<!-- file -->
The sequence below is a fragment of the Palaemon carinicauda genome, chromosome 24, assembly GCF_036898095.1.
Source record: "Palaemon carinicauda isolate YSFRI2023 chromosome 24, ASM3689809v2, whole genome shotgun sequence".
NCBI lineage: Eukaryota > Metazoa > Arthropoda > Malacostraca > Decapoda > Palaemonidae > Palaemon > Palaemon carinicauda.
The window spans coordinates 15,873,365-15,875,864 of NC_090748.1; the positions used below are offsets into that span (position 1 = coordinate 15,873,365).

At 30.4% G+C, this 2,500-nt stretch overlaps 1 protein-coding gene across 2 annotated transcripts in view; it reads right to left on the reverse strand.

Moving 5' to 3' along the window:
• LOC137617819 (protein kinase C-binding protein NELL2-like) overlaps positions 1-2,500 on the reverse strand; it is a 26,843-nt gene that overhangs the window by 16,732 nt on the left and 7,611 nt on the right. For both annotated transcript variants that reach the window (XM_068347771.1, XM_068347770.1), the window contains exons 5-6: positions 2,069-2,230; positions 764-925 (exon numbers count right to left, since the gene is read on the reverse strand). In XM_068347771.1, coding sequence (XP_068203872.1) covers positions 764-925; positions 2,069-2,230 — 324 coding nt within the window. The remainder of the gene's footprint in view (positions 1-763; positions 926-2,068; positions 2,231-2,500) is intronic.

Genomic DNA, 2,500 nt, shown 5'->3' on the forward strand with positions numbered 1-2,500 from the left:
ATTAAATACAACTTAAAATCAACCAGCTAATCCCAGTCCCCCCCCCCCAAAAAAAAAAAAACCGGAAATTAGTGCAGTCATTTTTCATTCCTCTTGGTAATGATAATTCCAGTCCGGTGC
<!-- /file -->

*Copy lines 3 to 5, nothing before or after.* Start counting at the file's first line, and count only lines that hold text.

NCBI lineage: Eukaryota > Metazoa > Arthropoda > Malacostraca > Decapoda > Palaemonidae > Palaemon > Palaemon carinicauda.
The window spans coordinates 15,873,365-15,875,864 of NC_090748.1; the positions used below are offsets into that span (position 1 = coordinate 15,873,365).

At 30.4% G+C, this 2,500-nt stretch overlaps 1 protein-coding gene across 2 annotated transcripts in view; it reads right to left on the reverse strand.